Question: Guppies: Breeding + Food for Axolotls

This poisoning is a serious subject and we "all" should be on a level playing field in discussing the problems that comes from it.
May I count you in?
Of course Willowcat - sensible discussion is what this forum should be about.

Looking to buy a tub of earthworms for my axies, does anyone know of a good place to buy ? , thank you
You can buy worms online from organic gardening supplies, bait suppliers etc. or if you have suitable 'clean' soil to harvest from you can attract worms with damp cardboard (as mentioned above) or an old pair of jeans (!), slices of cooked potato or mash. You need untreated compost and a large bucket with lid (make air holes with a hot pin) to keep them in. Feed them cooked veg scraps, especially potatoes.

If you use the medium sized ones to feed to axies - finger sized but without a breeding saddle - you'll never run short. my farm is about to be split in two becasue I have so many worms.
My axies are housed with about 7ish ghost shrimp and 6 adult guppies that give birth frequently which i'm surprised since the water is much colder than the 78F needed for guppies. I've had mosquito fish in the past and found that they are wayy more aggressive than guppies. The guppies never go near the axolotls unless i'm feeding them blackworms which it seems brings everyone together in my tank. The guppies are very colorful (1 red, 1 orange, 1 blue, 1 white, 2 black) but they were always meant as food. I guess I just have the worlds friendliest axies :)
Actually I have white cloud mountain minnows in my tank, they're super friendly and don't bother the axolotls. Every time I think I'm missing one, they seem to pop up somewhere. My axolotls don't enjoy eating live food... Originally they were meant for my little guilty pleasure of watching them eat them. None were eaten.

Maybe your axolotls can give mine lessons in anger management.

I put 20 glass shrimp in with mine and they immediately started patrolling the tank and hunting them.

I saw 2 get eaten in the first hour, and I've only seen a couple this morning.

White cloud minnows are a great fish, and I have a school of 30 of them (in another tank) with glass shrimp and am attempting to breed both as a secondary food source to my worm farm.
when i noticed that they weren't being eaten, i moved them to another tank. There wasn't much light and they started losing colour, so i decided to put them back into the axolotl tank where i have light for the plants. Looking at my tank now, i counted 14/16 although I just know that i'm either miscounting or 2 of them are hiding out behind the driftwood/ in the floating plants or something. hahaha,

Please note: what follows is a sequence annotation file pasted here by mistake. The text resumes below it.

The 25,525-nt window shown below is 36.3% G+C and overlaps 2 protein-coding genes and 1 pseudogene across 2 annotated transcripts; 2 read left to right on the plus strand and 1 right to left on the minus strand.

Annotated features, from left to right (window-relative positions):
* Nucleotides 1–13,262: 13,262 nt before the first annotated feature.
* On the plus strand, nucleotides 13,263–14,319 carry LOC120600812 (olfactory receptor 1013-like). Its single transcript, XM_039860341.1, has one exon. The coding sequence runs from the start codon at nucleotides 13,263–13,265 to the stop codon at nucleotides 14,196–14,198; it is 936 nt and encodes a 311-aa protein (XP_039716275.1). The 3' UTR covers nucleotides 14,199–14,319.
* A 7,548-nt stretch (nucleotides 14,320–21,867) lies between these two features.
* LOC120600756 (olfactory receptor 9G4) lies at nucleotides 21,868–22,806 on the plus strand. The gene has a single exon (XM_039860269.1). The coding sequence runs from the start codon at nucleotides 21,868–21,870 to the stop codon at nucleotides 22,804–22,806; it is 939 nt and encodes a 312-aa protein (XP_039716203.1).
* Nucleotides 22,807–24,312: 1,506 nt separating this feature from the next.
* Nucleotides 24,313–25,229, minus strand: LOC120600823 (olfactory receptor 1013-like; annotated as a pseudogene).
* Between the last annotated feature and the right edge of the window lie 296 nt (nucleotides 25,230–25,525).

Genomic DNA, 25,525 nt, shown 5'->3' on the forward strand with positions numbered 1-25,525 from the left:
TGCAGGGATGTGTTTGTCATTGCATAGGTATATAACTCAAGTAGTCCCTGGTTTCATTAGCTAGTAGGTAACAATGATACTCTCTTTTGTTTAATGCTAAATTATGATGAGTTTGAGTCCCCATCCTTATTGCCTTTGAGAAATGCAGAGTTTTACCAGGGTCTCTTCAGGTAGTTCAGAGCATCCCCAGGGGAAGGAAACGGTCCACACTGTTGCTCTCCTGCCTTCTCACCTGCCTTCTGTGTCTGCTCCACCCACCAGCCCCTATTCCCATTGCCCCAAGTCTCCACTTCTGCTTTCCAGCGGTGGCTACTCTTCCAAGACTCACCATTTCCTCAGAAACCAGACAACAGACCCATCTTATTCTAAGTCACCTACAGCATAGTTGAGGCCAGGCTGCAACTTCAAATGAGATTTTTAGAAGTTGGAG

Once i get a light for the other side of the room i'll end up moving the wcmm's over. Maybe i'll try guppies haha. maybe theyre a little slower :p
Here's some pictures of the guppies in the tank along with some ghost shrimp. The guppies are pregnant but probably wont give birth since the temperature is about 18-19C.





My axies won't touch anything other than earthworms. They ignore guppies, or anything at all that's not worms.
My lad has just got some male guppies and will not let me introduce a female so I can feed mine the off spring at all !!!

I understand where he's coming from but I've paid for everything !!!
When I was breeding platys (they're crazy breeders, really easy) I had them all in their own tank with with a colander the babies could fit through but not the parents, as well as some shallow hiding plant like the ones in the link. Pretty low maintenance.
Penn Plax Aqua Plant Baby Hide-Out at PETCO
My axolotls have eaten all but two of the original female guppies from my earlier pictures. I moved them their own tank a while back and they gave birth... a few times... Some interesting colors though



Ignore my recommendation from 4 years ago talking about Mosquito Fish in Western Australia. They carry some sort of parasite that caused our axys to become skinny and die.
Also technically in the Perth metro area, most 'mosquitoe fish' are Phalloceros harpagos not Gambusia. They eat aquatic invertebrates and plants, not mosquito larvae....(our army and local governments introduced them, and no wonder they had no effect on controlling mosquito borne diseases...).
I'm curious, I just got axies a little while ago, how big should they be to eat guppies?
How good is feeding guppies to them either, I want to know if it's worth breeding them for food or if they should be bought just for a special treat.
Hello everyone I just got my 2 axolotls from a guy on Craig's list and he said he feeds them shrimp from Kroger cut up in to bits is this safe any information is appreciated thanks
How old are your axies? If they are under six months of age, you can feed them frozen bloodworm. As soon as they are able to manage it (by the time they are about five inches long), you should introduce them to live earthworms. This will be their staple food for the rest of their adult lives. It is the cheapest, easiest and most nutritionally balanced food you can serve! :D
A few basics:
* Tank Substrate: Do NOT have beads or gravel or stones in your tank. Ever. Anything that is not bigger than your axie's head is a danger - your axie can (and probably will) swallow it, risking fatal impaction. If your axies are under five inches, it is better not to even use sand on the bottom of your tank, as they will eat this too and in little lotls, sand can also cause fatal impactions. So a bare bottom is best, at least to begin with. It's also heaps easier to keep clean.